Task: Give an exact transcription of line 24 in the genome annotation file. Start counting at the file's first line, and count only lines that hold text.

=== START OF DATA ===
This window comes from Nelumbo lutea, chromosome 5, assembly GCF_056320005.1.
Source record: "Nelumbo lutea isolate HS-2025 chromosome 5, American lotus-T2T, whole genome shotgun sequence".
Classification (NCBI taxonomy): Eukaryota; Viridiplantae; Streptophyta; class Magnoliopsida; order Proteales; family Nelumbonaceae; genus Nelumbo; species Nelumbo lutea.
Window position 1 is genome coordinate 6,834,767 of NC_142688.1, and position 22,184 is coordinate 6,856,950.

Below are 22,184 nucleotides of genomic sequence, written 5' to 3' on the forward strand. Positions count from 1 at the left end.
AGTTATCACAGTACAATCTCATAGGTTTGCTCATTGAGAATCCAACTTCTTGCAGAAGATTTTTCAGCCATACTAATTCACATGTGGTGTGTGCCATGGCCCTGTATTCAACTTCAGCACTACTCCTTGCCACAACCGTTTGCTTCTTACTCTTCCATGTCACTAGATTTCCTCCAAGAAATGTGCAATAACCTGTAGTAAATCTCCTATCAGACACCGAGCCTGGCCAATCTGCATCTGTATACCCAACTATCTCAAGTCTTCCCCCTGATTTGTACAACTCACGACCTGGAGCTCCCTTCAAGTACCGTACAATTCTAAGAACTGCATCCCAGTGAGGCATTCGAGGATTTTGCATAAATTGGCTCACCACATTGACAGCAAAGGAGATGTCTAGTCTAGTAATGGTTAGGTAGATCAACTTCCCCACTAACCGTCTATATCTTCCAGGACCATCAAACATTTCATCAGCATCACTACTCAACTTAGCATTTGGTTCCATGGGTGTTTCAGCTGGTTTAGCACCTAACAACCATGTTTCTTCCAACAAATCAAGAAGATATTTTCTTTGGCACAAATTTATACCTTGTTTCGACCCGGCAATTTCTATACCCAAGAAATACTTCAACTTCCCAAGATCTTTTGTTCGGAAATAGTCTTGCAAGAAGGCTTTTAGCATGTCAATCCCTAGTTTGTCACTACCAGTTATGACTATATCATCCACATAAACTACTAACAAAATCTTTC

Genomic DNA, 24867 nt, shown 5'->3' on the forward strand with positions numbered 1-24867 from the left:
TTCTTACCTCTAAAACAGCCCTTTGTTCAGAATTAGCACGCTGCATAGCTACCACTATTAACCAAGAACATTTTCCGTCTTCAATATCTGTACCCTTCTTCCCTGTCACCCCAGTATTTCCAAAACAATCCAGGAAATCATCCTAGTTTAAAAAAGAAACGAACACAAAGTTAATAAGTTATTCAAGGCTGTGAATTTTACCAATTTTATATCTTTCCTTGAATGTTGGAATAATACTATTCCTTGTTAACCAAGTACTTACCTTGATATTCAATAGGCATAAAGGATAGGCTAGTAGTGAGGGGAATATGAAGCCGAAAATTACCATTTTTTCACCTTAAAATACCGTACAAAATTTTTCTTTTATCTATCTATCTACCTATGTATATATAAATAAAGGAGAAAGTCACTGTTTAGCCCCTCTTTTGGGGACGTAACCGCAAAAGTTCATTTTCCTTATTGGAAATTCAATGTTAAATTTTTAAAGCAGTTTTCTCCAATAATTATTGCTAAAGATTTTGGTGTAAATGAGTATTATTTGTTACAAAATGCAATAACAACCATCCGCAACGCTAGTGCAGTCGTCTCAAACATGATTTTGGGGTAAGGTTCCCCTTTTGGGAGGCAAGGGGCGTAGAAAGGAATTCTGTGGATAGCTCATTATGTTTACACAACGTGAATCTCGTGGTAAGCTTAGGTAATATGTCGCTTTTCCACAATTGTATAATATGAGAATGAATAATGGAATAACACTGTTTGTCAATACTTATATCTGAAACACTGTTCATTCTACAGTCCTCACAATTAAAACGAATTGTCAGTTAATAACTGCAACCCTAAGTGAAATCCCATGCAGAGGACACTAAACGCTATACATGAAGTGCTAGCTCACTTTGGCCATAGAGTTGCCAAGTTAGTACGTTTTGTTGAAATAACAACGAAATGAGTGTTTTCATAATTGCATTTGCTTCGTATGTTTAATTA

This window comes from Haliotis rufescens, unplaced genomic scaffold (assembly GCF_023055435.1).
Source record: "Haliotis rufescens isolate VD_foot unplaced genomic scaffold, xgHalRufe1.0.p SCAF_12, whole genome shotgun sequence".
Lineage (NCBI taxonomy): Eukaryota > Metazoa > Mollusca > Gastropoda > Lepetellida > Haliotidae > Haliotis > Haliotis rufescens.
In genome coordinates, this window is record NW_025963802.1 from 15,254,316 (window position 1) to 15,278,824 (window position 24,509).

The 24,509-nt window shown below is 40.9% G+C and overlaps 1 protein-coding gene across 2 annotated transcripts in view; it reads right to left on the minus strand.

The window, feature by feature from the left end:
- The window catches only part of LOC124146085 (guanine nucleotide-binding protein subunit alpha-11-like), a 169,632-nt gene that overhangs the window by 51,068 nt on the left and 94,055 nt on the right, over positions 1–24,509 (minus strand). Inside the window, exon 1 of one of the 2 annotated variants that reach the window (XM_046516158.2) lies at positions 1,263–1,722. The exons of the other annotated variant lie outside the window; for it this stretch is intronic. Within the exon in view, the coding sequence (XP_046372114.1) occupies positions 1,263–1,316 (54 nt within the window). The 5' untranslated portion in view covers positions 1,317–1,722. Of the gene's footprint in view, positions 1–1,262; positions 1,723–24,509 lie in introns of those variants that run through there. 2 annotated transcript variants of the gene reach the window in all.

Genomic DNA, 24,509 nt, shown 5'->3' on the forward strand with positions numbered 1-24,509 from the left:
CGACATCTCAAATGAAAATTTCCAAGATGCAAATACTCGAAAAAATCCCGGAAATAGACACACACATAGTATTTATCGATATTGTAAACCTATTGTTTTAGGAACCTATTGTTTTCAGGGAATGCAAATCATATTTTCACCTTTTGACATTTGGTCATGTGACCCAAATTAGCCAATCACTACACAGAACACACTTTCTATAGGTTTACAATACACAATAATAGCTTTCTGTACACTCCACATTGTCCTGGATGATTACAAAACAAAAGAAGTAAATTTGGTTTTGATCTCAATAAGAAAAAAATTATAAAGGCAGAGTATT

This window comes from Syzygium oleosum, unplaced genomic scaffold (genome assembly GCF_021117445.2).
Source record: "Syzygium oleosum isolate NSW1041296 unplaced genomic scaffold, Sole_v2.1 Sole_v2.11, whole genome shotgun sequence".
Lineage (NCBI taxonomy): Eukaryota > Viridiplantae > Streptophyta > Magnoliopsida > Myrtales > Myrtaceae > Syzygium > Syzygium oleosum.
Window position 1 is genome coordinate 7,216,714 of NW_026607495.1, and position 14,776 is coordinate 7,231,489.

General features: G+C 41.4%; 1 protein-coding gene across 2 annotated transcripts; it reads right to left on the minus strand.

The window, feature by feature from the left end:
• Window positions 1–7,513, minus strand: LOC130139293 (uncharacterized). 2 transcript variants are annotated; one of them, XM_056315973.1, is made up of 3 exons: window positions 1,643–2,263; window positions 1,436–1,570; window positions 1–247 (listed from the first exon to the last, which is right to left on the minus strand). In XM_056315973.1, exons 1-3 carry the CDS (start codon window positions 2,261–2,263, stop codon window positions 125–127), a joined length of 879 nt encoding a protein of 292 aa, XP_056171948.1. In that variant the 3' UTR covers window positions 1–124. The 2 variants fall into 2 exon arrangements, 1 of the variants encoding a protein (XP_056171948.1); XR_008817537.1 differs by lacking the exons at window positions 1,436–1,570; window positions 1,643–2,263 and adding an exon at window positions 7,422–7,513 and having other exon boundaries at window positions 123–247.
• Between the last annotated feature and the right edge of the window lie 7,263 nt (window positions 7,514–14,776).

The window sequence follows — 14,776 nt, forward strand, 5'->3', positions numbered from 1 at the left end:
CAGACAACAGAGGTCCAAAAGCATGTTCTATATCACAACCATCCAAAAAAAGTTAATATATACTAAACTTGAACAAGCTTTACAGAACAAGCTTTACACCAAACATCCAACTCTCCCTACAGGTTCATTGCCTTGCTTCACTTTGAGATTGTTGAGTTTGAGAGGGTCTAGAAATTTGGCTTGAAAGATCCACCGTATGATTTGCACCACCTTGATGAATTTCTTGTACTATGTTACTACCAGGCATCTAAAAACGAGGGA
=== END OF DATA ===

• Window positions 1–7,513, minus strand: LOC130139293 (uncharacterized). 2 transcript variants are annotated; one of them, XM_056315973.1, is made up of 3 exons: window positions 1,643–2,263; window positions 1,436–1,570; window positions 1–247 (listed from the first exon to the last, which is right to left on the minus strand). In XM_056315973.1, exons 1-3 carry the CDS (start codon window positions 2,261–2,263, stop codon window positions 125–127), a joined length of 879 nt encoding a protein of 292 aa, XP_056171948.1. In that variant the 3' UTR covers window positions 1–124. The 2 variants fall into 2 exon arrangements, 1 of the variants encoding a protein (XP_056171948.1); XR_008817537.1 differs by lacking the exons at window positions 1,436–1,570; window positions 1,643–2,263 and adding an exon at window positions 7,422–7,513 and having other exon boundaries at window positions 123–247.